Dozens of ministers from across the country on Monday in New York City gathered with representatives from the National Medical Association, the Congressional Black Caucus and other groups to develop a plan for addressing HIV/AIDS in the black community, USA Today reports.
During the two-day meeting, convened by the National Black Leadership Commission on AIDS, participants will discuss recommendations from NMA -- which includes about 30,000 black doctors and in August declared HIV/AIDS among blacks a public health emergency -- for fighting the epidemic in the U.S.
The conference also aims to educate pastors about how they can combat HIV/AIDS in their communities, such as providing information about the disease and building relationships with social service agencies that can assist members living with the disease.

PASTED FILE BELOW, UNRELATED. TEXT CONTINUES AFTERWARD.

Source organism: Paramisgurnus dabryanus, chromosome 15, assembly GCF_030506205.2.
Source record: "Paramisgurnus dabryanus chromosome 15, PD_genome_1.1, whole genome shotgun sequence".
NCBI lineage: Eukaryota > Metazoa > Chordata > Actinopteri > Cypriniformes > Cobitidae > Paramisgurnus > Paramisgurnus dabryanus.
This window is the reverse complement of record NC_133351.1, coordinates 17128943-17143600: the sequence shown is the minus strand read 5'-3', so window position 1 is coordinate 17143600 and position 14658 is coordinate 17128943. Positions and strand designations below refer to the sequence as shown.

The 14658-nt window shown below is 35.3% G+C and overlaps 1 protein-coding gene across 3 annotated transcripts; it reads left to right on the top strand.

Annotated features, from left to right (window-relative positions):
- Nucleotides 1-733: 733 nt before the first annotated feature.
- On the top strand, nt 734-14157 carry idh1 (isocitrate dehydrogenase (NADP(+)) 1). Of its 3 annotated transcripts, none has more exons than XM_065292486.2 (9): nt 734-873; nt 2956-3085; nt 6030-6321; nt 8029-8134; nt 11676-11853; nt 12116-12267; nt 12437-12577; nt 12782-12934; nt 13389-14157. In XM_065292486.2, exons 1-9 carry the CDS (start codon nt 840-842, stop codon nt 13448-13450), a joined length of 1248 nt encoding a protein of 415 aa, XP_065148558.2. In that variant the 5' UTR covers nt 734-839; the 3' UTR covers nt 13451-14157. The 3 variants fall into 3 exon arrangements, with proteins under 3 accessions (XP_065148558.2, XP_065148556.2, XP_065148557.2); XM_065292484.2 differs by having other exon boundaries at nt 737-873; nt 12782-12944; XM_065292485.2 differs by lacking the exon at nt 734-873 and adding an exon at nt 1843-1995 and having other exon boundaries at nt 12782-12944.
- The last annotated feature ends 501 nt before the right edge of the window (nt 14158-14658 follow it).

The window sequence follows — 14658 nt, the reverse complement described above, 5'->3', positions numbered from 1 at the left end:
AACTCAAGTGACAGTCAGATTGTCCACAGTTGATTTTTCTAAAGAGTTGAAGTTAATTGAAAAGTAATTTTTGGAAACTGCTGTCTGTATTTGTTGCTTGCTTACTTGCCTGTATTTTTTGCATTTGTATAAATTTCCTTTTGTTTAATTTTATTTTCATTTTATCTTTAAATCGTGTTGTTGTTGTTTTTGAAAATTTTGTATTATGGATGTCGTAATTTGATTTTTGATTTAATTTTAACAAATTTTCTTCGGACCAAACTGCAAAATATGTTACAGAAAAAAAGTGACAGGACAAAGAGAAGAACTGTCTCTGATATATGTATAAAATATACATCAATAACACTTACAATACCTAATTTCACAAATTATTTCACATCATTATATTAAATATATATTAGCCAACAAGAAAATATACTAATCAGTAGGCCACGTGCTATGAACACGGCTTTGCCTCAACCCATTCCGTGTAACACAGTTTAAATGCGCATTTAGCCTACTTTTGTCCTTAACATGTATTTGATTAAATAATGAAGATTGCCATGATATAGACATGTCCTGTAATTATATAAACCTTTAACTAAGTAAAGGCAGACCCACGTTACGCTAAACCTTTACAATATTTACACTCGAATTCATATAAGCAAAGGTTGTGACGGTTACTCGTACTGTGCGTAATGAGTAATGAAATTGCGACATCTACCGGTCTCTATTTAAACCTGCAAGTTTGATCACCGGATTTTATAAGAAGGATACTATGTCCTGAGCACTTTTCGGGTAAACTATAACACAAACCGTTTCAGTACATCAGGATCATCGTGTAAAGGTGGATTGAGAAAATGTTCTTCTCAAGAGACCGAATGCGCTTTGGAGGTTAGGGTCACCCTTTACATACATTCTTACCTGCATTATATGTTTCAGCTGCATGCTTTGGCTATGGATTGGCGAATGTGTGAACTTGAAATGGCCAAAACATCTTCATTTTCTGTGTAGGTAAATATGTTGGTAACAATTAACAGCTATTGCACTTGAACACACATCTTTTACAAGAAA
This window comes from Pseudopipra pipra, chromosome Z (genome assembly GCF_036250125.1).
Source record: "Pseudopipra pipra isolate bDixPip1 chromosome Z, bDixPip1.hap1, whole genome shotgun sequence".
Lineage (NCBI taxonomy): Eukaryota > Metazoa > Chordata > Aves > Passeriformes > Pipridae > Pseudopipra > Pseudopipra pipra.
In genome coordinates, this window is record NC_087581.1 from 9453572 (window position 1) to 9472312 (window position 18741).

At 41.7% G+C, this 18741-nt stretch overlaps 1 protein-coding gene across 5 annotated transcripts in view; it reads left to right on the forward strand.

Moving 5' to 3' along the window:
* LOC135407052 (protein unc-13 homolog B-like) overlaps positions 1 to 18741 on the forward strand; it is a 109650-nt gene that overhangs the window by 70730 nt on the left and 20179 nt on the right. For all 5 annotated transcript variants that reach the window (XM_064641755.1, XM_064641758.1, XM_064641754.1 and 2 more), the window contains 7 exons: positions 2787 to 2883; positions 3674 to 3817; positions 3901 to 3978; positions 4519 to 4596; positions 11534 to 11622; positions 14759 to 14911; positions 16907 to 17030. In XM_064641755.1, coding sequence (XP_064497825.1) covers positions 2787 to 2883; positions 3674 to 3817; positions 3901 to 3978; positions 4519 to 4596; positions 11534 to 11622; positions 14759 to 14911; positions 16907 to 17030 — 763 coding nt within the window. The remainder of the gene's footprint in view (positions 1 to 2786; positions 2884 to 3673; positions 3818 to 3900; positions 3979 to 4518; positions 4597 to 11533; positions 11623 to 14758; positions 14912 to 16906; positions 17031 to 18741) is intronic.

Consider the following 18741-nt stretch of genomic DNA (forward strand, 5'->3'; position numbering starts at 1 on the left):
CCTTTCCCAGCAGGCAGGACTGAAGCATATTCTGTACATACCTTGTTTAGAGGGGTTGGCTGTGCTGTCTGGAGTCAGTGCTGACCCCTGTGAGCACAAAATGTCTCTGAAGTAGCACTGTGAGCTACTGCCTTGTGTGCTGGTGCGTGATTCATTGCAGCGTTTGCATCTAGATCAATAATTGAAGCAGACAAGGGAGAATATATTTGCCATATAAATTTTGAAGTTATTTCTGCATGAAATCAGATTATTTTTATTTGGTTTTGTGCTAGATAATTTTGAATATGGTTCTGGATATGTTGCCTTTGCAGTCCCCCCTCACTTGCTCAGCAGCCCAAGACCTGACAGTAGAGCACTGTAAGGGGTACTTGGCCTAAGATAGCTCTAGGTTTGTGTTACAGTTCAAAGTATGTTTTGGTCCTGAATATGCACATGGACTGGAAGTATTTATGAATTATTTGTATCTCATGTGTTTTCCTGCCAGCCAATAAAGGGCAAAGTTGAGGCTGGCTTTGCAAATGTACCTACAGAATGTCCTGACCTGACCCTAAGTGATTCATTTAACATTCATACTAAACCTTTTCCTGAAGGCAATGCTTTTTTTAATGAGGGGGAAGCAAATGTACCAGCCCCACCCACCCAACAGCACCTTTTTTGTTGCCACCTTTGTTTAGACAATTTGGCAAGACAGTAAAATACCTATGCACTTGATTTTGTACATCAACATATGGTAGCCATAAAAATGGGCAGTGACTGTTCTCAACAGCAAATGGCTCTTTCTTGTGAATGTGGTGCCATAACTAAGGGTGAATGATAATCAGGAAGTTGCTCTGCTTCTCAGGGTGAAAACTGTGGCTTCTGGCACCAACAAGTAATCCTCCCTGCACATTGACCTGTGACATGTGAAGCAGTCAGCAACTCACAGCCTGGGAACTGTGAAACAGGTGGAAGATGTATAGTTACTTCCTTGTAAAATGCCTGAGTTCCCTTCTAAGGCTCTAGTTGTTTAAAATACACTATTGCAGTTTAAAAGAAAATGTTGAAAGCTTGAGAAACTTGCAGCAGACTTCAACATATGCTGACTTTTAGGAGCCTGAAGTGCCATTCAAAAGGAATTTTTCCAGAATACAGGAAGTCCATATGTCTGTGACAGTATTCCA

Bishop T.D. Jakes of the Dallas-based Potter's House church, who is co-chairing the meeting, said the conference also will demonstrate to 2008 presidential candidates the importance of reaching out to black congregations and supporting HIV/AIDS research and education.
Source: Kaiser Family Foundation